I set the story in a fictive town named Witherston, in north Georgia, a beautiful part of the country where we can still find wilderness and unpolluted waters. I have spent forty-two years of my life in Athens, Georgia, and have spent many weekends exploring the southern Appalachian mountains.

I live with an American Eskimo Dog named Mary and an African Grey Parrot named Cosmo. I once lived with four American Eskimo Dogs. I do love non-human animals. So in Downstream I gave almost every character a pet or two. One character has a Pacific Parrotlet named Darwin. In my second Witherston mystery, Fairfield’s Auction, I gave that same character an African Grey Parrot named Doolittle. Doolittle is a major character in that novel.

Is there any particular author or book that influenced you in any way either growing up or as an adult?

I like the mysteries of Louise Penny, who sets her stories in a rural village in Quebec. Like Louise Penny, I want my readers to get to know and like all the characters of Witherston, and I want my readers to get involved in the solving of the mystery.

I also like the novels and essays of Barbara Kingsolver, whose values I share and whose writing I admire immensely.

What genre of books do you like to read? Do you limit yourself to only the genre that you write yourself?

I like to read mysteries and spy thrillers. I spent my career reading and teaching great literature, so I have been influenced by Western literature from Homer through the present. But in my retirement, I am reading mostly current novels.

I like movies too, especially cerebral thrillers and mysteries. I would love to make a movie as funny as Little Miss Sunshine.

What has been the toughest criticism given to you as an author? What has been the best compliment?

A friend who read the first draft told me that Downstream was “message heavy.” His wife told me the novel was “preachy.” Ooof.  I don’t even go to church, so I don’t know beans about preaching. But their honest criticism made me lighten the environmental message and try to make the novel funnier.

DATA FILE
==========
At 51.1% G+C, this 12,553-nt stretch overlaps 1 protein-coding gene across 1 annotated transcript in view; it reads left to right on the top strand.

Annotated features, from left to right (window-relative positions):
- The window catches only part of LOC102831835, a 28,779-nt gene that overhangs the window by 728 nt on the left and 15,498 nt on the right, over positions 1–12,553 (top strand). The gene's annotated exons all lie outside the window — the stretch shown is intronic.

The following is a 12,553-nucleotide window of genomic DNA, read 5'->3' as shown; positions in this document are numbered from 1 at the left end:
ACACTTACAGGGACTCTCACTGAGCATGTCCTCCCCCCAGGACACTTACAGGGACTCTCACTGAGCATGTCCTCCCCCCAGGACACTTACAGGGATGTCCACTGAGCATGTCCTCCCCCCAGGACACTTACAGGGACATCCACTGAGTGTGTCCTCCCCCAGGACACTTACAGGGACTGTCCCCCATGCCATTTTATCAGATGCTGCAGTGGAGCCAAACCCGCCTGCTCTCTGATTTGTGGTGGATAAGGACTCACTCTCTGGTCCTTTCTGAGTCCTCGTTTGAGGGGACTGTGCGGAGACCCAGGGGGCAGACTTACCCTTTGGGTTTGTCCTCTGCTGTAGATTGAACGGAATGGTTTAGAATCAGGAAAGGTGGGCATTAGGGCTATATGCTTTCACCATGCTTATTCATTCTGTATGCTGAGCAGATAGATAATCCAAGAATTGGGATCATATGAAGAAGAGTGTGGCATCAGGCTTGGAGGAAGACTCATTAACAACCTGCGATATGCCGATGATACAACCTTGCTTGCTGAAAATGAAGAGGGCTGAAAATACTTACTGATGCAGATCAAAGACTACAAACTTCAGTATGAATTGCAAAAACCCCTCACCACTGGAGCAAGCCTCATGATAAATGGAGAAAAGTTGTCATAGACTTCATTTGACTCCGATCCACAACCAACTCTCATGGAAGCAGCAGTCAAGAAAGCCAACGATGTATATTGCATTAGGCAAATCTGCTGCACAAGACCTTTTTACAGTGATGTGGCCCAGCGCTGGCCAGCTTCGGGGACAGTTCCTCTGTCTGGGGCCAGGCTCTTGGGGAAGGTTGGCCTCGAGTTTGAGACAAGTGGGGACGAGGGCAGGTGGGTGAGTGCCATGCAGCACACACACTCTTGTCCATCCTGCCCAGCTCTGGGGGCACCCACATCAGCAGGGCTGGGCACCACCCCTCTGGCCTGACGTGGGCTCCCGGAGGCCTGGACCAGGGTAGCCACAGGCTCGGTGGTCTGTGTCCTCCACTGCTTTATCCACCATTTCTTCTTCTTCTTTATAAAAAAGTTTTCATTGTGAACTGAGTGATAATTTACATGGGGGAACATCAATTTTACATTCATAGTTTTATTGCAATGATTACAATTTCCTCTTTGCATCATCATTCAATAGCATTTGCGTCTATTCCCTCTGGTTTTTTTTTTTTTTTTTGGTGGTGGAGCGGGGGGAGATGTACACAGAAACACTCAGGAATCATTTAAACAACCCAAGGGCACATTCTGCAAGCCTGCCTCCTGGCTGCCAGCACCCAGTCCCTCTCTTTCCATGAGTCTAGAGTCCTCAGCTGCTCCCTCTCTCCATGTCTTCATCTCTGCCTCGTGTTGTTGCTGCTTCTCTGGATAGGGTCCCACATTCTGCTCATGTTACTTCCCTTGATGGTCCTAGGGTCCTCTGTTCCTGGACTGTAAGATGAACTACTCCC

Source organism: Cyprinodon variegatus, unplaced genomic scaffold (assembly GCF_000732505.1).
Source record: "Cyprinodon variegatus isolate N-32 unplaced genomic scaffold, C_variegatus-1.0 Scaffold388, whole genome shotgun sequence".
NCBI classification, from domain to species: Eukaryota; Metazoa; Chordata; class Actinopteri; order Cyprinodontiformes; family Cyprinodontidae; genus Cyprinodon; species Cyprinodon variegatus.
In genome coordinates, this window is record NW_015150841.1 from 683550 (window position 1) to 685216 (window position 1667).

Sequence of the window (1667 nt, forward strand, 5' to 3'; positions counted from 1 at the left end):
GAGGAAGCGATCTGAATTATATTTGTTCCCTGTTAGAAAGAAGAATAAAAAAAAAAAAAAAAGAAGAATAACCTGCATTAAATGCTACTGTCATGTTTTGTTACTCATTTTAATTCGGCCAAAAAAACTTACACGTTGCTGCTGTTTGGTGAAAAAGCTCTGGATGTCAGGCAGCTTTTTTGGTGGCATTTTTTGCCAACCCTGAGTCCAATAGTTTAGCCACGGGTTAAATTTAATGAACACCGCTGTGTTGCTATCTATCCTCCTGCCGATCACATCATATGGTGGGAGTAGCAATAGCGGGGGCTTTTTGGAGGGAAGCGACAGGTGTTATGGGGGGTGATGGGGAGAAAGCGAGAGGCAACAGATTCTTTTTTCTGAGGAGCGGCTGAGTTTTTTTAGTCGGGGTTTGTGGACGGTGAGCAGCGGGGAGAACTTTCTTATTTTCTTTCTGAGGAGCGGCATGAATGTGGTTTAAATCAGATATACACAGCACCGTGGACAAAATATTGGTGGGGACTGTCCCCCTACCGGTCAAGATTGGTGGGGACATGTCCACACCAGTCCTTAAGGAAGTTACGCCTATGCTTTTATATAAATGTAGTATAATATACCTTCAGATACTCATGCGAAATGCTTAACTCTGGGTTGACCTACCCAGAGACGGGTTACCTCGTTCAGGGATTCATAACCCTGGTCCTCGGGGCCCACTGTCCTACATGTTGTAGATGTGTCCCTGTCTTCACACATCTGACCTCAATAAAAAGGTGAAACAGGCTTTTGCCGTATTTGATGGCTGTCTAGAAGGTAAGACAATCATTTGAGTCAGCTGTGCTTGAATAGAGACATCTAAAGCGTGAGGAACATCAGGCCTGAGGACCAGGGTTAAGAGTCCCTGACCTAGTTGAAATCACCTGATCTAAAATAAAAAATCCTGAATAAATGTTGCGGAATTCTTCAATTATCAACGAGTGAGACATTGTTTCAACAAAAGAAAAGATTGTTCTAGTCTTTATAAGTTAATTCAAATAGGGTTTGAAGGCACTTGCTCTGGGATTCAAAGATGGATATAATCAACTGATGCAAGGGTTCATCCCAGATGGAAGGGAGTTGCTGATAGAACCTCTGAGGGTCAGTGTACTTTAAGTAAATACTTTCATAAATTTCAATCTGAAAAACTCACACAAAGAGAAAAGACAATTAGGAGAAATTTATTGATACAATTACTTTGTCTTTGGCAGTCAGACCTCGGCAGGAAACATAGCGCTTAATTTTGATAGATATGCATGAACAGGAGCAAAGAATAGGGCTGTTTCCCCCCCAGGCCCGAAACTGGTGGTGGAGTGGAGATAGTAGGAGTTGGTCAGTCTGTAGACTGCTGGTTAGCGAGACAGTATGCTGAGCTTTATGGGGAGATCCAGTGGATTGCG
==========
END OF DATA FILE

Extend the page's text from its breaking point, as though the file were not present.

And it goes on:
Another friend who read the published book told me that she “couldn’t put it down” and that she “laughed out loud” at some of the scenes. That was encouraging!

What project are you working on now?

I have completed the second novel in the “Witherston Murder Mystery” series. It’s called “Fairfield’s Auction.” And I am working on the third. I am also making a movie of Downstream.


At the celebration of his hundredth birthday, local billionaire Francis Hearty Withers announces to the people gathered on the front lawn of Witherston Baptist Church that he has finalized his will. In it he bequeaths $1 billion to his north Georgia hometown of Witherston and another $1 billion to be divided up equally among the town’s 4,000 residents—in recognition of their support of a Senextra pharmaceutical factory. Senextra is a drug that enables individuals to lead healthy lives well into their second century, but it has some unanticipated consequences.

          The group assembled to hear Withers’s announcement do not all applaud. One person carries a sign that says SENEXTRA VIOLATES MOTHER NATURE. Another, KEEP SENEXTRA OUT OF OUR SYSTEM. A third, WE DON’T NEED MORE OLD MEN.

          Withers flies into a rage. He vows to change his will and disinherit the community. Two days later he is found dead.

          In Betty Jean Craige’s first murder mystery a few humans die in unusual circumstances. (A few others live in unusual circumstances.) Who dunnit?

A Short Excerpt from CHAPTER 1 

Friday, May 22, 2015, Labor Day weekend, Witherston, Georgia:

Old Withers is gonna make us all rich!”

“I heard he plans to give everybody in Witherston a million dollars!”

“But that’s when he dies. And he looks pretty healthy to me.”

“He turns a hundred today. He’ll be dying soon!”

“Oh my God! Georgia’s beauty queen Rhonda Rather looks pregnant! Isn’t she a bit long in the tooth to be carrying a foal?”

“She must be over fifty! God in Heaven! I didn’t know that Mayor Rather—I’ve always called him Rotund Rather—was such a stud.”

“Dear Rhonda doesn’t want to be pregnant, and her daughter Sandra does. I heard that Sandra and Phil are getting fertility treatments.”

“Faith Folsom has a bulge in her belly too, and she’s older than dirt. Do you all think she’s pregnant?”